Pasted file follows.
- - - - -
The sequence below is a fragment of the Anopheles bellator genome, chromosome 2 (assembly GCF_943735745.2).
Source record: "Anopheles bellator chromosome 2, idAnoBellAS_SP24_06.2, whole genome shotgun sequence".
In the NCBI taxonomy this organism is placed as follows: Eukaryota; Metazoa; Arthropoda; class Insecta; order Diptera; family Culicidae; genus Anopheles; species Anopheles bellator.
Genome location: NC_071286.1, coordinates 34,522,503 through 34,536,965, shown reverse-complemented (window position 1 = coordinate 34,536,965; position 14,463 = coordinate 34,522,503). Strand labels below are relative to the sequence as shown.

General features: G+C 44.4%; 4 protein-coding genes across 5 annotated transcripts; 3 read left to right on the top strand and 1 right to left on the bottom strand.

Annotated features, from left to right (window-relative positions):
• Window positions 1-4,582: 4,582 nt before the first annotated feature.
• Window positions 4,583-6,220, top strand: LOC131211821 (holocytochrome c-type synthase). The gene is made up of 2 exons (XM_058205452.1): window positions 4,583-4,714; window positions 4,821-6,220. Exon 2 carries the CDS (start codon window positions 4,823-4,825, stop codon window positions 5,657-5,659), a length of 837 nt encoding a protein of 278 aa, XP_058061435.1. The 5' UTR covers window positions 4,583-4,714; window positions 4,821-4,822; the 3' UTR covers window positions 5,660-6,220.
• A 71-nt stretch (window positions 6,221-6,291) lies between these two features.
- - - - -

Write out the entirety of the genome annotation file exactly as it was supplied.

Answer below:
The sequence below is a fragment of the Anopheles bellator genome, chromosome 2 (assembly GCF_943735745.2).
Source record: "Anopheles bellator chromosome 2, idAnoBellAS_SP24_06.2, whole genome shotgun sequence".
In the NCBI taxonomy this organism is placed as follows: Eukaryota; Metazoa; Arthropoda; class Insecta; order Diptera; family Culicidae; genus Anopheles; species Anopheles bellator.
Genome location: NC_071286.1, coordinates 34,522,503 through 34,536,965, shown reverse-complemented (window position 1 = coordinate 34,536,965; position 14,463 = coordinate 34,522,503). Strand labels below are relative to the sequence as shown.

General features: G+C 44.4%; 4 protein-coding genes across 5 annotated transcripts; 3 read left to right on the top strand and 1 right to left on the bottom strand.

Annotated features, from left to right (window-relative positions):
• Window positions 1-4,582: 4,582 nt before the first annotated feature.
• Window positions 4,583-6,220, top strand: LOC131211821 (holocytochrome c-type synthase). The gene is made up of 2 exons (XM_058205452.1): window positions 4,583-4,714; window positions 4,821-6,220. Exon 2 carries the CDS (start codon window positions 4,823-4,825, stop codon window positions 5,657-5,659), a length of 837 nt encoding a protein of 278 aa, XP_058061435.1. The 5' UTR covers window positions 4,583-4,714; window positions 4,821-4,822; the 3' UTR covers window positions 5,660-6,220.
• A 71-nt stretch (window positions 6,221-6,291) lies between these two features.